A glamorous violin virtuosa, a hidden masterpiece, a ouija board, Nazis, Ravel’s Tzigane.  It’s not hard to see why author Jessica Duchen was attracted to the story of Jelly D’Arányi. As her novel becomes a UK touring concert, she writes about the strange facts behind the fiction

Jelly d aranyl in exotic dress

I’ve been stumbling across mentions of the great Hungarian violinist Jelly d’Arányi almost my whole life. It was only in 2011, though, that I first imagined she might become the heroine of a novel. 

She always was a heroine, of course. She inspired some of the greatest violin music of the first third of the 20th century. Born in Budapest 1893, she died in Florence in 1966, but spent most of her life in Britain. Joseph Joachim was her great-uncle and Jenő Hubay her teacher. Bartók fell in love with her. The elderly Elgar adored her. Ravel’s virtuoso showpiece Tzigane is dedicated to her. She worked with Pablo Casals, Dame Myra Hess and Sir Adrian Boult, among other musicians also as legendary as she was. A painting of her by Charles Geoffroy-Dechaume hangs in the National Portrait Gallery. 

She sidles into view, too, in accounts of the company she kept: the Bloomsbury set, the aristocracy, diplomatic circles and intellectual ones, even though she scarcely went to school. She her sisters Adila (also a magnificent violinist, known by her married name, Fachiri) and Hortense (a pianist who gave up performing upon her marriage) were everyone’s ’darling little Hungarians’ when they settled in the UK several years before the first world war. 

But in 1933 things turned bizarre. That spring Jelly claimed to have received a message via a ouija board purporting to be from the spirit of Robert Schumann, asking her to find and play a long-unperformed violin concerto of his. She had never heard of it before. Her enquiries proved it was real, but suppressed. After Schumann’s death in an asylum, his wife, Clara, aided and abetted by Joachim and Brahms, left the piece unpublished, believing it betrayed traces of her late husband’s mental illness. Adila Fachiri’s friend, Baron Erik Palmstierna – the Swedish Minister in London and an avid spiritualist – went to Berlin and hunted down the manuscript in the Prussian State Library.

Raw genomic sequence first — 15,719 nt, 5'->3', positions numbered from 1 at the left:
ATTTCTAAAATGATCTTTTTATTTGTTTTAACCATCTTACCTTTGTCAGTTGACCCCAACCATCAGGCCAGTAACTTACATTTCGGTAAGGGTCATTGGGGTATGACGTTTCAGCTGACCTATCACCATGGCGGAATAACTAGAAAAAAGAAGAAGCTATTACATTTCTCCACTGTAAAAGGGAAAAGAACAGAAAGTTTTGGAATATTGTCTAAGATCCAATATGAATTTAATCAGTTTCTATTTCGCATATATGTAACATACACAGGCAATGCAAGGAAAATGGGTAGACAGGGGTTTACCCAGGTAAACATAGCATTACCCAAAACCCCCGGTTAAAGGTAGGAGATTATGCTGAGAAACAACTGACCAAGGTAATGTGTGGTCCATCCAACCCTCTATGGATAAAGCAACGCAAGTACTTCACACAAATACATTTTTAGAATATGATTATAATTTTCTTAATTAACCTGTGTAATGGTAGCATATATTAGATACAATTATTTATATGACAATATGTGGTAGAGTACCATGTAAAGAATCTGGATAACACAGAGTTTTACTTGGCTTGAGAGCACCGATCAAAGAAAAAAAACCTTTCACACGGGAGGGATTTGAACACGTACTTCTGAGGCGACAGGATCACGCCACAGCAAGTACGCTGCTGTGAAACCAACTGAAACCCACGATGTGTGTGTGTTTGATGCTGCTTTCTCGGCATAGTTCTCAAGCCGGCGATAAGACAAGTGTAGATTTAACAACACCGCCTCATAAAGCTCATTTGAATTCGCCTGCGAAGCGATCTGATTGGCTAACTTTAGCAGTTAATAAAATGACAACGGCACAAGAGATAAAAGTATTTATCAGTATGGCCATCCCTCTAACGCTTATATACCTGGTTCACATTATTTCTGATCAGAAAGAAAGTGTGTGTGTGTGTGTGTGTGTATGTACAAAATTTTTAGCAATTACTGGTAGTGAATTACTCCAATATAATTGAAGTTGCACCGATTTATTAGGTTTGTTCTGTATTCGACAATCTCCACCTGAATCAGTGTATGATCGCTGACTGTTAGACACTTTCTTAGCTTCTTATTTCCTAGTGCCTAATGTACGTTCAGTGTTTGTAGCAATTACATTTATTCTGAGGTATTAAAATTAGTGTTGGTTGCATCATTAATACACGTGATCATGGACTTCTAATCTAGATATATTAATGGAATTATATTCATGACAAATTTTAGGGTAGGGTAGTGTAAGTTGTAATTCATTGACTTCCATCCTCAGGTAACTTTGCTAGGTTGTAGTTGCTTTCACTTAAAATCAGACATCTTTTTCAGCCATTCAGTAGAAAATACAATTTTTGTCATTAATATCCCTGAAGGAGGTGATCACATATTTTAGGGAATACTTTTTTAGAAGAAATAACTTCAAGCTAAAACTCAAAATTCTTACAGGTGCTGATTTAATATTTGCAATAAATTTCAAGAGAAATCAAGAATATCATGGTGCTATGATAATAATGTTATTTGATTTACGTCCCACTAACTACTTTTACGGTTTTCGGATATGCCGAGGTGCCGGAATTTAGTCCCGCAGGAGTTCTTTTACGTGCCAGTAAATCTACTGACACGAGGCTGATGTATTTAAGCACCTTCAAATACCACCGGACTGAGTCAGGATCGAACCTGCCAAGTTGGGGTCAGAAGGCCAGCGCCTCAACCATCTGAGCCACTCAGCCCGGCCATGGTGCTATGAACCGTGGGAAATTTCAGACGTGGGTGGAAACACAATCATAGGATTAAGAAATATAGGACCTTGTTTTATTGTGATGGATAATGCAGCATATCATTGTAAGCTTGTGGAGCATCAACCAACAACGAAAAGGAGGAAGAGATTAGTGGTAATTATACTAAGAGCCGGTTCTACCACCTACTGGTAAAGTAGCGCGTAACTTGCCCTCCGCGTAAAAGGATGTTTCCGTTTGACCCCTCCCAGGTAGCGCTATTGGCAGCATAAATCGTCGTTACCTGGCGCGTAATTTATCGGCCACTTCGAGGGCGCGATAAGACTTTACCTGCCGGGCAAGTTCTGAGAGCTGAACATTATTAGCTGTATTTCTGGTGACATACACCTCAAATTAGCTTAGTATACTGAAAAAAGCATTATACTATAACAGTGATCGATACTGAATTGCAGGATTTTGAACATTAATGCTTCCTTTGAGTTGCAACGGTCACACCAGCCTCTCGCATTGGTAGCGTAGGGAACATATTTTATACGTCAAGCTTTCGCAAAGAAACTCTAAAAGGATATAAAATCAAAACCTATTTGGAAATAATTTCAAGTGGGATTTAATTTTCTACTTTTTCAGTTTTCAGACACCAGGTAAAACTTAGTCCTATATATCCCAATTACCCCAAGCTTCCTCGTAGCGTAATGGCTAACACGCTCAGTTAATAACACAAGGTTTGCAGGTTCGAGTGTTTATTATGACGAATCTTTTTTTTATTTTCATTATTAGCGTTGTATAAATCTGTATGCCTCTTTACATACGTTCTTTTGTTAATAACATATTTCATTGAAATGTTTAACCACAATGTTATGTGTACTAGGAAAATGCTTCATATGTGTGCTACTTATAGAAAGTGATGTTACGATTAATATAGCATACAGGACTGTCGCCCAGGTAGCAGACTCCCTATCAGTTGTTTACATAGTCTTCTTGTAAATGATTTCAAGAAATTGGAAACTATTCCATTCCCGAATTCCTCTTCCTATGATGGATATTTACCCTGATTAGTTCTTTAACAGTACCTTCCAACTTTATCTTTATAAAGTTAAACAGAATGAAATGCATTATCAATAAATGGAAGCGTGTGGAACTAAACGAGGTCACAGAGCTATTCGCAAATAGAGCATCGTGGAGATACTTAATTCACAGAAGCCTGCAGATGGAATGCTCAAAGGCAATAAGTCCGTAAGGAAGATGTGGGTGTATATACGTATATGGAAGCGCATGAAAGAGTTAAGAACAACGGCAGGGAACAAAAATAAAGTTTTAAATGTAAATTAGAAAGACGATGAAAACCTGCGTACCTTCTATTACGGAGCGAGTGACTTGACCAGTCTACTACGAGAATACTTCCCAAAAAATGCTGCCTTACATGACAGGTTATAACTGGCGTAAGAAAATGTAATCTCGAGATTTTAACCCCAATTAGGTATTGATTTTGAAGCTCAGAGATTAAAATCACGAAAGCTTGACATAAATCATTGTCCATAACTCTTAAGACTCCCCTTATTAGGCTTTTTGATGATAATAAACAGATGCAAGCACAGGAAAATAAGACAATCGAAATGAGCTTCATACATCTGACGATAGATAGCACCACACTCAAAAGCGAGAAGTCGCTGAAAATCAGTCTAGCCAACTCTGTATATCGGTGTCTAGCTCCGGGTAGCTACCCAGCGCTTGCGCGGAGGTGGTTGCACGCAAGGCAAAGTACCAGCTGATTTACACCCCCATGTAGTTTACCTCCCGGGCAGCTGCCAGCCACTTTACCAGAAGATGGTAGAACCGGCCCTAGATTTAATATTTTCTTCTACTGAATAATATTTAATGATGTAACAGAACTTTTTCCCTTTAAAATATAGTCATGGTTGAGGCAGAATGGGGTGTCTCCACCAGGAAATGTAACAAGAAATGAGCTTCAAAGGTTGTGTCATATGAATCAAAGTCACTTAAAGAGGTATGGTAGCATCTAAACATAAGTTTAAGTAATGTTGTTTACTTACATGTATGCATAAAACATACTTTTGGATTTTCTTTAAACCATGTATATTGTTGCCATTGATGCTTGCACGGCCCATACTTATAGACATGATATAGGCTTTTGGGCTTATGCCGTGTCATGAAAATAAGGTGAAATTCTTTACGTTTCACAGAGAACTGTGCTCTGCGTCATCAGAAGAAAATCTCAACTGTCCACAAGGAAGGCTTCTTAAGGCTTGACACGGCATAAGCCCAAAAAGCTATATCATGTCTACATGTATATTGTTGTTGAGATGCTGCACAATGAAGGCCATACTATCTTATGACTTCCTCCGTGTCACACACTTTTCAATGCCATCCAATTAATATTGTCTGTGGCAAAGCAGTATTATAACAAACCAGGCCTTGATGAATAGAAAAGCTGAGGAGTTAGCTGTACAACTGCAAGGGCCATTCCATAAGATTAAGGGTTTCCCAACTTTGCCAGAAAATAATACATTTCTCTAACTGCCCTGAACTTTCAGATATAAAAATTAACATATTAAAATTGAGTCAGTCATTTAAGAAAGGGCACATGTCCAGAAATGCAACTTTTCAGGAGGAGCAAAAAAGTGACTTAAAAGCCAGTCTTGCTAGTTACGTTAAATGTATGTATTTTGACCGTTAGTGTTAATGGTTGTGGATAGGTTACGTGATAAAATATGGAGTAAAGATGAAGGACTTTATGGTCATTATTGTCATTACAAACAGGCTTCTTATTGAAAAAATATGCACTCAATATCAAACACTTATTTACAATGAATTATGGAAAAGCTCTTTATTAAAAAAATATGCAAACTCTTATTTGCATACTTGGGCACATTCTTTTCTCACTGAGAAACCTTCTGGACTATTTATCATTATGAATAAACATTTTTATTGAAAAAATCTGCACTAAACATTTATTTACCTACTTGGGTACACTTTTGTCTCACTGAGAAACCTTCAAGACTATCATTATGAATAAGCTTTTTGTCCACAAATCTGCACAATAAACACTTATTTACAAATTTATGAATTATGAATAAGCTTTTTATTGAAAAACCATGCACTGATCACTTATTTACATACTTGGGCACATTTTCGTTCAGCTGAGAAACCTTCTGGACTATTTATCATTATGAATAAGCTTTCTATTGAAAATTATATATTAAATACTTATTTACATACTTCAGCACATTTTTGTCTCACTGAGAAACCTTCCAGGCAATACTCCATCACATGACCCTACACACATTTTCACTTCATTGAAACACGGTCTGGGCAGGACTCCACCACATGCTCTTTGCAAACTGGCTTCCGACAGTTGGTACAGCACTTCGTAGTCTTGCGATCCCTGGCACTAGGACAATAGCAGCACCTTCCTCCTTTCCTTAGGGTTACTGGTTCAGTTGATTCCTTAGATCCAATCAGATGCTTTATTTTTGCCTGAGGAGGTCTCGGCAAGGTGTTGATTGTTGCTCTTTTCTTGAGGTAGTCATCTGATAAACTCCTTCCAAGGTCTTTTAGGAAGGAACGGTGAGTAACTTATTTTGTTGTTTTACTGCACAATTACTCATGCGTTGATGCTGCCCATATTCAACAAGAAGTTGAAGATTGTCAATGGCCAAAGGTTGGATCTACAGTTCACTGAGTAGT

Schumann’s surviving daughter, Eugenie, was aghast at this and insisted the work must not be published. There seemed little that Jelly could do. But now the work’s existence was in the open, and as the Third Reich tightened its grip on Germany and banned the music of Jewish composers, the Ministry of Propaganda devised a special plan: overriding Eugenie’s anger, they wished to launch the Schumann as a great German concerto by a great German (‘Aryan’) composer, to replace the banned Mendelssohn in the people’s affections. Meanwhile the publisher, Schott’s, sent a photostat to the starry young Yehudi Menuhin, who fell in love with it and wanted to give the first modern performance himself. Jelly, having started her quest with the most innocent of intentions, was sucked into a race to the premiere with Menuhin on the one hand and, on the other, Joseph Goebbels. 

And now: mayhem. The news of the ‘spirits’ broke to a derisive public in September 1937 in a new book by Palmstierna based on messages that Adila had channeled via Ouija board. Jelly had to disentangle herself from a controversy that wouldn’t have been out of place in the fiercest Twitter storms of 80 years later. 

She eventually gave the UK premiere of the Schumann Violin Concerto on 16 February 1938 – after both the Nazi’s candidate Georg Kulenkampff in Berlin and Menuhin in the US – but neither she nor her world would ever be the same again. 

The 1930s were tipping Europe from peace towards war. Schumann had written the concerto just a few months before suffering a mental breakdown and attempted suicide. And d’Arányi’s glittering career was starting to slide as a succession of injuries and mental stresses assaulted her. In this strange confluence, our heroine, her target and her times were poised at the cliff edge together. And I don’t need to spell out the relevance of this to our own day.

D’Arányi’s story therefore cried out for a novel, yet the story needs music as well as words. I’ve joined forces with the fabulous duo of violinist David Le Page and pianist Viv McLean to create a narrated ’concert of the novel’, filled with pieces connected to d’Arányi. It includes Tzigane, as well as part of the Schumann concerto; a piece by her teacher, Hubay; a Brahms Hungarian Dance arranged by her great-uncle, Joachim; and a short piece by the Australian composer Frederick Septimus Kelly, with whom Jelly was in love before he was killed at the Battle of the Somme. 

The narrated format is ideal for many different audiences because it is a hundred per cent accessible, the music forming an integral part of the storytelling. And the extraordinary tale – ’the strangest detective story in the history of music’ – has the benefit of being true. I certainly couldn’t have made it up.


Ghost Variations, the concert, is at the Crazy Coqs at Brasserie Zédel, London (23 Oct); the Artrix Arts Centre, Bromsgrove (3 Nov); Burgh House, Hampstead (19 Nov); Lampeter House, Pembrokeshire (2 Jan) and, in shorter form, the Leicester Lunchtime Classical Concerts series at Leicester Art Gallery (22 Feb).